American soldier shot dead in Baghdad as leading Shiite cleric slams Iraq's new Governing Council
In Baghdad, a soldier from the U.S. 1st Infantry Division was shot and killed at about 5:30 p.m. Friday, said Corp. Todd Pruden, a spokesman for the military.
Meanwhile, a leading Shiite cleric Friday denounced Iraq's new Governing Council and the US occupation of the country.
Moqtada Sadr, a cleric who has emerged as a prominent figure in post-war Iraq, blasted "the illegitimate council created by the United States and their servants" in his first sermon since the 25-member body was inaugurated last Sunday.
"They have delivered this peaceful Muslim country to the foreign forces," railed the cleric, according to AFP. "No, no to the United States, No, no to Israel, No, no to the Governing Council," his supporters chanted.
Sadr, the son of a grand ayatollah assassinated by the ousted regime of Saddam Hussein in 1999, also announced the formation of a private militia called the "Mehdi army.".
Sadr ridiculed the council for declaring April 9th, when US soldiers entered the capital, a day of liberation. "This government is not legitimate and has no popular support," said Sadr. "There can be no justice from an unjust council.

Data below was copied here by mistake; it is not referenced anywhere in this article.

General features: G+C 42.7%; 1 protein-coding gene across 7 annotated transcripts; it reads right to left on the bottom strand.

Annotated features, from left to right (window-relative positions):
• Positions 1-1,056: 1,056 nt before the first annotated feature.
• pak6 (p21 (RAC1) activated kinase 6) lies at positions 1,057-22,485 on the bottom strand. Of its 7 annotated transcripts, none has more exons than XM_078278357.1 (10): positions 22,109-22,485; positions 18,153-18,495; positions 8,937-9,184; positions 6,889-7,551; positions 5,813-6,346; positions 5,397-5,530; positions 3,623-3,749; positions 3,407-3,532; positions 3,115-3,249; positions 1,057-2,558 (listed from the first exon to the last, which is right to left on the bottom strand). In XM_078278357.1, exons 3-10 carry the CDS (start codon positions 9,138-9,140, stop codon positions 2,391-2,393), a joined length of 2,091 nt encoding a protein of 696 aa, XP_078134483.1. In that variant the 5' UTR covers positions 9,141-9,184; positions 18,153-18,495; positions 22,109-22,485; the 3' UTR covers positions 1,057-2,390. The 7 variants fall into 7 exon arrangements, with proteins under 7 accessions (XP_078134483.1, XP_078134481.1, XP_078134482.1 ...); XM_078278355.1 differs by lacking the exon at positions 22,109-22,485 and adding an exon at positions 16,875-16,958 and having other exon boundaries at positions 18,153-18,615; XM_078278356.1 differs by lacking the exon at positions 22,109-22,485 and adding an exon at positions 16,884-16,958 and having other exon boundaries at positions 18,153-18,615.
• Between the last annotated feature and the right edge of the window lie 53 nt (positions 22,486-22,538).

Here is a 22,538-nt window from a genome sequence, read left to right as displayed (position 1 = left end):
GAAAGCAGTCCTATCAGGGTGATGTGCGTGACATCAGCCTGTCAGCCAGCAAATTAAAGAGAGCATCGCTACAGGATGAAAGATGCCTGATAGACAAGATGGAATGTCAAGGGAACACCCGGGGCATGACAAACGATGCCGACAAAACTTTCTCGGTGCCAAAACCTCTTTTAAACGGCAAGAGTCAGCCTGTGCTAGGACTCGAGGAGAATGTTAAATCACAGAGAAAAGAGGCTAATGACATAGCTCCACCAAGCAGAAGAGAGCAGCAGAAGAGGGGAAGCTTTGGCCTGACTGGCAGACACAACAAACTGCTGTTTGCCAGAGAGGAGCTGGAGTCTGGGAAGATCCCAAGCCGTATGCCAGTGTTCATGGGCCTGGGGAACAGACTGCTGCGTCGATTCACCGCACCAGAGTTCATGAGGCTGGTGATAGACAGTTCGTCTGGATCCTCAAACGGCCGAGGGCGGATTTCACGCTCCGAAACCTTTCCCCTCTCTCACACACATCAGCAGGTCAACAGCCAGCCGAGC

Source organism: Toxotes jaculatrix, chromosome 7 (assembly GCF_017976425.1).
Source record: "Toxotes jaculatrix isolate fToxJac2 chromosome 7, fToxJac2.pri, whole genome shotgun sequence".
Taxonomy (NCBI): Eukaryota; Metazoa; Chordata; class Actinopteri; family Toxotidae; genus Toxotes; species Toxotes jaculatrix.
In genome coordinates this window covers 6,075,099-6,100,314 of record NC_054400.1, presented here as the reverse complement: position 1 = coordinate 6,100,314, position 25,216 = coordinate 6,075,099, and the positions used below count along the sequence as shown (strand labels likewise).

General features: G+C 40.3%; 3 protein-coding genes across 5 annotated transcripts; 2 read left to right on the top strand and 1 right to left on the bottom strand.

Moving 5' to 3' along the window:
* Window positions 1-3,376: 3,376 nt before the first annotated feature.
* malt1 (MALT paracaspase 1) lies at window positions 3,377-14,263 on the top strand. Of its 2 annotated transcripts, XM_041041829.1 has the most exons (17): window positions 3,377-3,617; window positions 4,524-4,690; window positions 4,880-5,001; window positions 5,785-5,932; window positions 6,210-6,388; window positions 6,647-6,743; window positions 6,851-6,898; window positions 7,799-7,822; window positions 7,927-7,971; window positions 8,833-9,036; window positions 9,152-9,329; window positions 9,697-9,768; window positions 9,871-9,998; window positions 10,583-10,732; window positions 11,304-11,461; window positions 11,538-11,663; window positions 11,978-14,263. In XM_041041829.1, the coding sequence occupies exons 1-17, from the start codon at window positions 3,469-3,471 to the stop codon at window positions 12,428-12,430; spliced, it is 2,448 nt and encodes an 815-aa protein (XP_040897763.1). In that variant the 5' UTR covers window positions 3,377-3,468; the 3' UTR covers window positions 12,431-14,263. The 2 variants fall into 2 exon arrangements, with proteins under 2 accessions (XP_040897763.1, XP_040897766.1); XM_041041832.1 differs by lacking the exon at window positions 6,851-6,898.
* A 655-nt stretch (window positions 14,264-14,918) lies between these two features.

"We want a government which is Islamic where everyone is represented. It is like this we will build Iraq's unity and draft a constitution."
He disparaged the council as a feeble attempt to cobble together Iraq's mosaic of ethnic groups. The council members "pretend to be Muslims, democrats and pious", but "it would have been better for them to follow the Marjaiyah", the Shiite religious authority.
© 2003 Al Bawaba (www.albawaba.com)
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